by Mitch Kokai
Senior Political Analyst, John Locke Foundation
The politics of 21st-century America has overflowed with constitutional controversies. From debates about war and emergency powers to litigation over health care, marriage, religious liberty, immigration, and financial regulation to the impeachment of a president, we have frequently fought over how to put into effect the 230-year-old blueprint for our government.
These have been important and necessary arguments. But to consider them together is to see that our understanding of constitutionalism, across the political spectrum, has become too narrow. And that narrowness is not only a symptom but also a cause of the dysfunction of our politics.
Simply put, we now tend to treat the Constitution as exclusively the business of lawyers and judges, and to think that what’s at stake in our constitutional disputes is ultimately policy — what our government can do about various public problems. This is at best a badly inadequate understanding, and it leaves us with a blinkered constitutionalism that will not serve us well. …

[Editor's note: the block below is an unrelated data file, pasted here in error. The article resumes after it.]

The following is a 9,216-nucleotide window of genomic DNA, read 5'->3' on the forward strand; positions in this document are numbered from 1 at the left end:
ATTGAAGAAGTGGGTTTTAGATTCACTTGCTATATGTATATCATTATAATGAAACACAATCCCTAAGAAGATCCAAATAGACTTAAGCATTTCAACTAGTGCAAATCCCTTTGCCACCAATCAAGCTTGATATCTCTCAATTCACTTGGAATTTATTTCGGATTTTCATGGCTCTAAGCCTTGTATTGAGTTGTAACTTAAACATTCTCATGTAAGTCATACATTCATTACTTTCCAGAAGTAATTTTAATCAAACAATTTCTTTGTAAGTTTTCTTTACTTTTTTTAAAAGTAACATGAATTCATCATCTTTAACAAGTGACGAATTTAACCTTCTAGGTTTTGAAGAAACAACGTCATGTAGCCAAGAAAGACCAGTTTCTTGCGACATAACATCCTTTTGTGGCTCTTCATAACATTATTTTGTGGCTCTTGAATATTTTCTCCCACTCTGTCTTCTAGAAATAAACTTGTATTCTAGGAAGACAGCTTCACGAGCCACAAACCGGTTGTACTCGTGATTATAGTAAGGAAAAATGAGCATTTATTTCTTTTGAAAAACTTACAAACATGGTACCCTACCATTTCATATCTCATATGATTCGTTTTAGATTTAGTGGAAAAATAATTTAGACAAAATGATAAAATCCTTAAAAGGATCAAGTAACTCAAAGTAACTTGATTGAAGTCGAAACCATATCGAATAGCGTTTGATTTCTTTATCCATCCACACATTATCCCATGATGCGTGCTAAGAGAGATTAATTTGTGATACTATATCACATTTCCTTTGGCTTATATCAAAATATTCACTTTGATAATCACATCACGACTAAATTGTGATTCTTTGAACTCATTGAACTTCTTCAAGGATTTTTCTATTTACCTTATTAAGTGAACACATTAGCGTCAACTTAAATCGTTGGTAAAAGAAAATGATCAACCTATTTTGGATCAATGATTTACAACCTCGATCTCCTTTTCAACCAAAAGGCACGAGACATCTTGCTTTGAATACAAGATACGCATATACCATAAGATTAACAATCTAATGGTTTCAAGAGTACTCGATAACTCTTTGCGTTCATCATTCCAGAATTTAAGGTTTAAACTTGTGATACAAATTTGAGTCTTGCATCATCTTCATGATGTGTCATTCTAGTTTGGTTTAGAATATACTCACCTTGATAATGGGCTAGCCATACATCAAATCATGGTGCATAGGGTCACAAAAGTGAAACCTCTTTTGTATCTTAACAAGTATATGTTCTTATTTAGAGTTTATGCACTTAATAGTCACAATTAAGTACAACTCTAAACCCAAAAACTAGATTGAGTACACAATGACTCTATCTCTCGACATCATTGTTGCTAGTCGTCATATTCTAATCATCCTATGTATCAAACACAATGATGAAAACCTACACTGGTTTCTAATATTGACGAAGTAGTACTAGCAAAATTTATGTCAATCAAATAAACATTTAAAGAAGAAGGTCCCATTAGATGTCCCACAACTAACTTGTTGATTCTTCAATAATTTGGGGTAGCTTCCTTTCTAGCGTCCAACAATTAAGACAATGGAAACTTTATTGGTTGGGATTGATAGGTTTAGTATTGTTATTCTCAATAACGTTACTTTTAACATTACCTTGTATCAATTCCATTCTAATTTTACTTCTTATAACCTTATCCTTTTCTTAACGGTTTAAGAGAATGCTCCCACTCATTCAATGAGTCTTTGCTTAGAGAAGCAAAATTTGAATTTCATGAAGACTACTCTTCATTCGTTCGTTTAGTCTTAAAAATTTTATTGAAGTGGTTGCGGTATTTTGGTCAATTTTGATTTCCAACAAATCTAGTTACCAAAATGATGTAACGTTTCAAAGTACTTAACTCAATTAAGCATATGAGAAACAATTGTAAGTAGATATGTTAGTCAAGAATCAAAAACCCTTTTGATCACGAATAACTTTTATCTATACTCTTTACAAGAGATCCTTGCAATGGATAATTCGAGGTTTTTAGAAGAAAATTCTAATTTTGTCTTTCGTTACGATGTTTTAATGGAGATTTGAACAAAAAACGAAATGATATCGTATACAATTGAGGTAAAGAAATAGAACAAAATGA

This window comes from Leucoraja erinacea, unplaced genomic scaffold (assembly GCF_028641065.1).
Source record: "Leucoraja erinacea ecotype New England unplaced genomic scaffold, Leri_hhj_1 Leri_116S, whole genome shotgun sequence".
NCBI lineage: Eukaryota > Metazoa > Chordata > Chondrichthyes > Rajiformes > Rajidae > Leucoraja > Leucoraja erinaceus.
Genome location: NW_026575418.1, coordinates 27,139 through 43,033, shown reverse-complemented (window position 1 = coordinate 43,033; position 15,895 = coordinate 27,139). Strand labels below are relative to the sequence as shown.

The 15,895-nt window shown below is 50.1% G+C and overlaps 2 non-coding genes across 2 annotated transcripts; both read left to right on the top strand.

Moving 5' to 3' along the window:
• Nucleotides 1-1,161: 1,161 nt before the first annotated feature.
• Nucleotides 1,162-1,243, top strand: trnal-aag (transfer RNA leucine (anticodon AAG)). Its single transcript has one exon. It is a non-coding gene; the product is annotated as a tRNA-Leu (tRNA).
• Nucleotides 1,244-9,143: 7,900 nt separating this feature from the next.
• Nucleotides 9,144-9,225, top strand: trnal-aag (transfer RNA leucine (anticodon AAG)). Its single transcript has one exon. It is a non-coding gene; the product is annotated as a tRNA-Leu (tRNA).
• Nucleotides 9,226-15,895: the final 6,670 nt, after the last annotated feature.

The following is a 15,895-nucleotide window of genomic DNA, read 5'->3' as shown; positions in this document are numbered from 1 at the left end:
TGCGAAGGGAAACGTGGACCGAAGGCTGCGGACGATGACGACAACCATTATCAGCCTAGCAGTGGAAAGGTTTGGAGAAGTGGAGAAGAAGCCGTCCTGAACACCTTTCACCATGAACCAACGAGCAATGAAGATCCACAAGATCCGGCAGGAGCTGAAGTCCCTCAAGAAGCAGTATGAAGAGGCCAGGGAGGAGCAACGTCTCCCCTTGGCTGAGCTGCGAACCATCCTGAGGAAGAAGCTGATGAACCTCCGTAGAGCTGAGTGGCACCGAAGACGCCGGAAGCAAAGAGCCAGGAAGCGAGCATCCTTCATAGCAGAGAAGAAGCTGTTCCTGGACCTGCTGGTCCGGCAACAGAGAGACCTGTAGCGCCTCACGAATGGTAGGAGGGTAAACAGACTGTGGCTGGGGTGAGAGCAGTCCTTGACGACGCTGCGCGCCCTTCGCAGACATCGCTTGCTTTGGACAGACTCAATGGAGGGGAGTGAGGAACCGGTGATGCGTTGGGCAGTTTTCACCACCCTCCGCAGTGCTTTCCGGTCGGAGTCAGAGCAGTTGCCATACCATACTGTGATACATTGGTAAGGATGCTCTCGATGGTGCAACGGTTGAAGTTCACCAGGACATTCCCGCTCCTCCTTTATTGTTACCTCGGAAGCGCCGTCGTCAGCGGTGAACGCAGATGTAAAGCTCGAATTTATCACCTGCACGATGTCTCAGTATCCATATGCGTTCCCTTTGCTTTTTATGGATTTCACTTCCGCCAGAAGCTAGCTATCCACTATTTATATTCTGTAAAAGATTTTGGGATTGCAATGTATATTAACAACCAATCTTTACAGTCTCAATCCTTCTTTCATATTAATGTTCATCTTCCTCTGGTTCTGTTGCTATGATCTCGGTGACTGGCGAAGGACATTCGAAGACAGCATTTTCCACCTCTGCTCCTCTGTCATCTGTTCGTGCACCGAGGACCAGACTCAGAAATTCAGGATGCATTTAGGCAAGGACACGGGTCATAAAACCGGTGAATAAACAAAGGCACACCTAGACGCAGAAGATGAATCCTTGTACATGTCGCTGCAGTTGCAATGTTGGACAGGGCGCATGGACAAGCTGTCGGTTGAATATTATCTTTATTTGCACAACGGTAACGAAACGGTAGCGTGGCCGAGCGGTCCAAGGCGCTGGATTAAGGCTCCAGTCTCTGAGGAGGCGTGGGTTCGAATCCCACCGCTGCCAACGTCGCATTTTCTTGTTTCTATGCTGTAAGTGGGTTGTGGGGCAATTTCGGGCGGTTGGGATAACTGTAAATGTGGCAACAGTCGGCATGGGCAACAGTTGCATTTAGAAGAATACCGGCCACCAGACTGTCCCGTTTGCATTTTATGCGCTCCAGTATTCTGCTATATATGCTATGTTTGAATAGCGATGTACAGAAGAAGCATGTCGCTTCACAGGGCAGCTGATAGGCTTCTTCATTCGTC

… What is the Constitution? It’s a difficult question to answer not because the Constitution is irrelevant or unknown to us, but because we identify our society with it to an unusual degree. As the historian Hans Kohn put it in his 1957 classic American Nationalism, “the American Constitution is unlike any other: it represents the lifeblood of the American nation, its supreme symbol and manifestation. It is so intimately welded with the national existence itself that the two have become inseparable.”
This is not much less true in our time, though we have emphasized different facets of the Constitution as our conception of American life has changed. We may think of our society now less in terms of the constrained enumerated powers of Article I and more in terms of an ever-broadening set of claims about the Bill of Rights or the 14th Amendment.